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Blood glucose levels and the common cold

December 13, 2010 | 7:42 pm

Sam’s rollercoaster of BM levels last week seems to have been the precursor to him actually getting a cold.

Not that complicated you might think. And so would I, having not encountered the common cold colliding with Diabetes until now.

Nikki read up a few facts in our Diabetes Bible. Most importantly is the fact that Samuel’s insulin sensitivity will be changed by the cold virus. A cold leads to increased insulin resistance. Which in turn leads to an increased insulin requirement. If we don’t up his insulin, his BM levels will go up. And all week they have been doing just that. Dr Hanas recommends increasing insulin by 25-50% but up until Samuel caught this cold, we have been reducing his insulin, as he as been going low all the time.

Wtih hindsight, perhaps we should have increased the insulin earlier but through the week, he has crept up and up to the point where he peaked at 18.9 at 1am this morning.

So, to get it under control, I spent the night testing him every couple of hours and letting the pump calculate a correction, until he finally came down to 7.4 at 6.30am this morning. He has still been a little higher during today but never above 10.

I couldn’t have done it without his new pump though. When you test his BM, the pump automatically calculates how much insulin to give to bring him back to 5.5, and gives him the dose. Easy you might say. Well, to a point. The complication comes if he is rising or falling at the point when we test his blood. The lag time of the insulin being given coupled with the direction his BM was going means that it can take a couple of hours to see the effect of the dose. And he might need another dose then. So testing him an hour or two later and giving another correction requires you to work out the correction dose, but in the context of the previous test and how much active insulin will be left in him. Two or three in a row, and it gets very hard to keep track of in your head. And imagine trying to do this at 4 in the morning.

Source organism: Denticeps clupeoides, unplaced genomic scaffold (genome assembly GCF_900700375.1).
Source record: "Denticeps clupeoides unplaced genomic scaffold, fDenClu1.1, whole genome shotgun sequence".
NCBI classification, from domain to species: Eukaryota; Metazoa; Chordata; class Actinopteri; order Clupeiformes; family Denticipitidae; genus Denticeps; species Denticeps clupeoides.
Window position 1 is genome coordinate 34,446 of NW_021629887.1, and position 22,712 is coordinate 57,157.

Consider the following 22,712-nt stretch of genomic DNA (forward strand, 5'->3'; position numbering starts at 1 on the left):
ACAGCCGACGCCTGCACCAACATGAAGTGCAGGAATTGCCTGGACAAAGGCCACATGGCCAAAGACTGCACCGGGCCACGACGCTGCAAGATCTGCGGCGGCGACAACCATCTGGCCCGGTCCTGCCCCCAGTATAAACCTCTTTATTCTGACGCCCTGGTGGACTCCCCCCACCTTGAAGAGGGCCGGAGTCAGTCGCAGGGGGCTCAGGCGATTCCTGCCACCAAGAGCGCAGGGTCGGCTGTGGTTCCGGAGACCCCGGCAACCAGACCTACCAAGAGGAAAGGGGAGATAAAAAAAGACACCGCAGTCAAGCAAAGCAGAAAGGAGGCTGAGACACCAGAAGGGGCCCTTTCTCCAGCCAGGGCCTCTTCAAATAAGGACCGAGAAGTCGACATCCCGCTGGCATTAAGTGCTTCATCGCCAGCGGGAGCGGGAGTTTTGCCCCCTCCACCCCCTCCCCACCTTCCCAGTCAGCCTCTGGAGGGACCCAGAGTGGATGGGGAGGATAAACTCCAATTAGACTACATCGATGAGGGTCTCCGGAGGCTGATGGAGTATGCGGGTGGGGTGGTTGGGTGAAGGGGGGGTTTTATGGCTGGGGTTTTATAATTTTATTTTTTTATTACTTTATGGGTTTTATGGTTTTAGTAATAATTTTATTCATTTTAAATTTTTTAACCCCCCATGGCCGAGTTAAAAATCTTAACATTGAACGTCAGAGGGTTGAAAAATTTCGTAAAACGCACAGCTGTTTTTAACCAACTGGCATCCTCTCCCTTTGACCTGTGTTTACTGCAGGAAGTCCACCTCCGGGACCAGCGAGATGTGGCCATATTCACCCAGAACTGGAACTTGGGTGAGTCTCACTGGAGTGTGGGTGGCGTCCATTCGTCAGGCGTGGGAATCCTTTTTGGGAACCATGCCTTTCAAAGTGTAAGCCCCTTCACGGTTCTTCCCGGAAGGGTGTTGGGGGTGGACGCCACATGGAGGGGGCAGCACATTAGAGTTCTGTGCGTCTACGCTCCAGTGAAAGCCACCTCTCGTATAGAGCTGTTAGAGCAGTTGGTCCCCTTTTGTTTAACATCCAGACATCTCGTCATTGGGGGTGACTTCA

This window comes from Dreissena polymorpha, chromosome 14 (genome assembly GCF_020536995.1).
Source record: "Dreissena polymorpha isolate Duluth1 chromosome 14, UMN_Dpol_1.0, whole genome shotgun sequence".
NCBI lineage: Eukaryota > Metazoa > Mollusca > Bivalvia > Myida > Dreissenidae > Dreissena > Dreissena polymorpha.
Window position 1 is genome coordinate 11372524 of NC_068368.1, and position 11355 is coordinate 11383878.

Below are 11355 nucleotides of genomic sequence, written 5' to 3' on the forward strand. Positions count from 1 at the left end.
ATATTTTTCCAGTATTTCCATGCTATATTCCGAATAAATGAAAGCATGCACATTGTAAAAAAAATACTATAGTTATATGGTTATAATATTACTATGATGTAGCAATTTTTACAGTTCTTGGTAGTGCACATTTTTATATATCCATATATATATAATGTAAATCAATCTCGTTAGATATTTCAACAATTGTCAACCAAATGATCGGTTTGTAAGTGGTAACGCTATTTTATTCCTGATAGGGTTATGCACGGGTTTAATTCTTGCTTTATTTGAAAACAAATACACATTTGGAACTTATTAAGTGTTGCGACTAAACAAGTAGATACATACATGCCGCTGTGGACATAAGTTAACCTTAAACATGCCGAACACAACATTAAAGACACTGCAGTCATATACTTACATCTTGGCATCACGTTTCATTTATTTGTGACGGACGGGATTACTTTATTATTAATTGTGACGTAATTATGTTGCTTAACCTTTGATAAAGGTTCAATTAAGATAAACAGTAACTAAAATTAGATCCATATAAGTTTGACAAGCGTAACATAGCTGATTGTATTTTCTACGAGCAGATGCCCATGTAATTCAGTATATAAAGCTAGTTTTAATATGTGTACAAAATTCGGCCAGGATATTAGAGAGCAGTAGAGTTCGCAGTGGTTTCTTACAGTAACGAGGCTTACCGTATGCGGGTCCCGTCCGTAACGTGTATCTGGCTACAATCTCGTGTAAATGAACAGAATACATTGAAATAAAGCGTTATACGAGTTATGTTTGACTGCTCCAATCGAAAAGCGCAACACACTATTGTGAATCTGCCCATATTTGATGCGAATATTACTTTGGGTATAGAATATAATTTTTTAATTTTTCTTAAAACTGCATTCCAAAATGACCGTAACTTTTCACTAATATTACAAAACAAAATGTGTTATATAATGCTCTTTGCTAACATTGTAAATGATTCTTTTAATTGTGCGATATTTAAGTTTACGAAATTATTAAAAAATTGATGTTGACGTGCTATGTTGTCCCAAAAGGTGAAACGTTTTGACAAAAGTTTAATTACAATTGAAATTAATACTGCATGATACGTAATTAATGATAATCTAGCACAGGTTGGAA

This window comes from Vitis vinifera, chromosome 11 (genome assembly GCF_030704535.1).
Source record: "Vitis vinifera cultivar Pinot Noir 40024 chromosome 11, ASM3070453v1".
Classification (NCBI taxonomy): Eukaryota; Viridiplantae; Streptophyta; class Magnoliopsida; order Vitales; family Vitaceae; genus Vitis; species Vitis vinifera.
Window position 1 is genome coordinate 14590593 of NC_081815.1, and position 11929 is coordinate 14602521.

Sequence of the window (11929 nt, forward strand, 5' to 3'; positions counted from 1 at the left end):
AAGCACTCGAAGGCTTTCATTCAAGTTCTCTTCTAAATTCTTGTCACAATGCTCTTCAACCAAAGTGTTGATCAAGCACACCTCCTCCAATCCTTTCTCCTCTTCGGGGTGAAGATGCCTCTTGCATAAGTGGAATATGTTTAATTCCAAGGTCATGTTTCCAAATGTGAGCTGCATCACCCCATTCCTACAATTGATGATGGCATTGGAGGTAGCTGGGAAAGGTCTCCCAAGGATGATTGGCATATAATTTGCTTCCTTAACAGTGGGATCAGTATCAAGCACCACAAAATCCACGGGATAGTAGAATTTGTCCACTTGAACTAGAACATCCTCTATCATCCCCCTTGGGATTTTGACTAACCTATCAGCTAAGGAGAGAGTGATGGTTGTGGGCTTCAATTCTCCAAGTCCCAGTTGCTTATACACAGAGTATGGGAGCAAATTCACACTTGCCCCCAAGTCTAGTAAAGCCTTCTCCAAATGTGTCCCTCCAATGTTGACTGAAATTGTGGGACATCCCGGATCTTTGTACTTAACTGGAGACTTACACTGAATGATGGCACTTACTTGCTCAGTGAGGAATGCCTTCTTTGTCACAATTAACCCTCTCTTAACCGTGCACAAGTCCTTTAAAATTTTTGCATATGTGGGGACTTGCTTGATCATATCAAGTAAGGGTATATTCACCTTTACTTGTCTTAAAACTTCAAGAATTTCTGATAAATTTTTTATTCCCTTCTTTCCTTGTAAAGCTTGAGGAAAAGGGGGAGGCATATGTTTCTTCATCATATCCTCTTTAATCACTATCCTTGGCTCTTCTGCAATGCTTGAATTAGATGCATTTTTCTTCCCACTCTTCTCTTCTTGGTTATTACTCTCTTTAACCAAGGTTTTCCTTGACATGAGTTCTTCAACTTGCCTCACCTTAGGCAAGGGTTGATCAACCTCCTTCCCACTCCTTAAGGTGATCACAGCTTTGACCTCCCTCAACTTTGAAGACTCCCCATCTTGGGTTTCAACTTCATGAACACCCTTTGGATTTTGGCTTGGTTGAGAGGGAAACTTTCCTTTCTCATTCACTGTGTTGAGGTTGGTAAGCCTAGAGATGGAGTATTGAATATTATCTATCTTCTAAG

That’s where the pump comes into its own. Doing these calculations automatically means we just test and dose, knowing he will get the right amount to continue bringing the curve back to 5.5.

Which leads me onto the next thought. The more regularly we test, the tighter we can control that curve. And nothing is more regular than Continuous Glucose Monitoring (CGM). Something I think we need to explore in more detail.

Samuel’s pump is made by Roche and they don’t have a CGM system. But if they did, and it talked to the pump, that would effectively be a closed loop system. Doing what mine and your Pancreas does automatically in micro-adjustments. An artificial Pancreas, if you like.

Surely that’s not rocket science. Or perhaps it is. Because Roche have had pumps out for years but haven’t got anything on the CGM front.

Posted by Gareth

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